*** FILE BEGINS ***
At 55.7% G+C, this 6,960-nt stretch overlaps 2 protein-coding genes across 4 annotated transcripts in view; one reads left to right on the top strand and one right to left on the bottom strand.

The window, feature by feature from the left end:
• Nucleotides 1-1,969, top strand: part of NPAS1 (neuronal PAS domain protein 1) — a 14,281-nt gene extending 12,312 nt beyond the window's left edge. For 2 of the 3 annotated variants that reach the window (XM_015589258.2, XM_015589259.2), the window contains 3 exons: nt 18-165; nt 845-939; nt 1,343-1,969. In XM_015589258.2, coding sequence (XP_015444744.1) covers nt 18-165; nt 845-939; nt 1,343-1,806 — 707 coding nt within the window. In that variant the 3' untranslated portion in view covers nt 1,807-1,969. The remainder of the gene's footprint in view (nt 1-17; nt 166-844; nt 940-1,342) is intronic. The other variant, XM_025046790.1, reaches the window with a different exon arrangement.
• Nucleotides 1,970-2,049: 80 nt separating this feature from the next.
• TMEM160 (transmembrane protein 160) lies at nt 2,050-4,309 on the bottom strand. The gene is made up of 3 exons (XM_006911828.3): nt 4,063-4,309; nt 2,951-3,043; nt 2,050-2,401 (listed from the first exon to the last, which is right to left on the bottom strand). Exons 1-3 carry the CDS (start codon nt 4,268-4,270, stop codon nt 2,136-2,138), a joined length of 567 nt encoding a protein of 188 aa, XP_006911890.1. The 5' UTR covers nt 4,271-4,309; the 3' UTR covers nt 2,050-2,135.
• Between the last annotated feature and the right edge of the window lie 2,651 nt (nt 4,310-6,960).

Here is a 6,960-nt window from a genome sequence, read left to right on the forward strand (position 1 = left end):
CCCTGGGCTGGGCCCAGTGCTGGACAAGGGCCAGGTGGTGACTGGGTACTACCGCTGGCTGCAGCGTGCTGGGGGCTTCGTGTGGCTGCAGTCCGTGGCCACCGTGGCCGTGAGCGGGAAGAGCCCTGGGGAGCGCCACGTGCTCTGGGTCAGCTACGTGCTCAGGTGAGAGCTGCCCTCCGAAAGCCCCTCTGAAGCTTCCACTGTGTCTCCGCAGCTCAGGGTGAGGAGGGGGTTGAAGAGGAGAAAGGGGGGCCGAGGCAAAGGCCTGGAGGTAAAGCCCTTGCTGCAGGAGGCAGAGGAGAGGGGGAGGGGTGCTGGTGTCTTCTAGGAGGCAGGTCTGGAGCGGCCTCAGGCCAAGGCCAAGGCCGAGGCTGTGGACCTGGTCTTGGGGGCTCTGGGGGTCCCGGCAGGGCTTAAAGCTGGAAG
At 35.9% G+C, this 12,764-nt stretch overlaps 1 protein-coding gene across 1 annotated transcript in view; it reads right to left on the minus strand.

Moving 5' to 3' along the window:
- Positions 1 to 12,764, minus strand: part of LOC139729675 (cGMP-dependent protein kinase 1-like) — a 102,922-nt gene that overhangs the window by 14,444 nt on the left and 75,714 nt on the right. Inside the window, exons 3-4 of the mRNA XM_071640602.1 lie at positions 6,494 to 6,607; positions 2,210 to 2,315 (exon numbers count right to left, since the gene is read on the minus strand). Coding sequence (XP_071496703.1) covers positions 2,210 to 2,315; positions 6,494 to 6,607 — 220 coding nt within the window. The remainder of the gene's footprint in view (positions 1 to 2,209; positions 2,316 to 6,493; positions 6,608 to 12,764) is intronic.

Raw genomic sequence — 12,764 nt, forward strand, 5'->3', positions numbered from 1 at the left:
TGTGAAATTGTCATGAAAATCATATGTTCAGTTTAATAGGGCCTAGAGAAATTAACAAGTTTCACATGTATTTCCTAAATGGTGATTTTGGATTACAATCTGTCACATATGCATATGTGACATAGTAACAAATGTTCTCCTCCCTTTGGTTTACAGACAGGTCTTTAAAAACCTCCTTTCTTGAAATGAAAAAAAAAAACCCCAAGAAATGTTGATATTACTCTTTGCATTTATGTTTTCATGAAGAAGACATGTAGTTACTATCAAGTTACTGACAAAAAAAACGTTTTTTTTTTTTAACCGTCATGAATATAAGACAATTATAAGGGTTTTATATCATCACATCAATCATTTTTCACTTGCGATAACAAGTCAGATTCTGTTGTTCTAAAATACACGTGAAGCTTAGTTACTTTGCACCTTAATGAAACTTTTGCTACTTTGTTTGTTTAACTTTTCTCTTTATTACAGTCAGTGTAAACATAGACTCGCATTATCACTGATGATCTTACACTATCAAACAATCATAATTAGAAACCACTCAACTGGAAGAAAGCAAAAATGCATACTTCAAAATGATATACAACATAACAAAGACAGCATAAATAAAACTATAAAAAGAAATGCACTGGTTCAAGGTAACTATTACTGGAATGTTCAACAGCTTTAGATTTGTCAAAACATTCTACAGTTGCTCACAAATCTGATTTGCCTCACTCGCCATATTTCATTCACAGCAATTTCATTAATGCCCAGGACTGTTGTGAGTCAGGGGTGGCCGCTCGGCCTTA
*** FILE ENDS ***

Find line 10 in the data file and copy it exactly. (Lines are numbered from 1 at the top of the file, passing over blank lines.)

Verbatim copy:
Moving 5' to 3' along the window: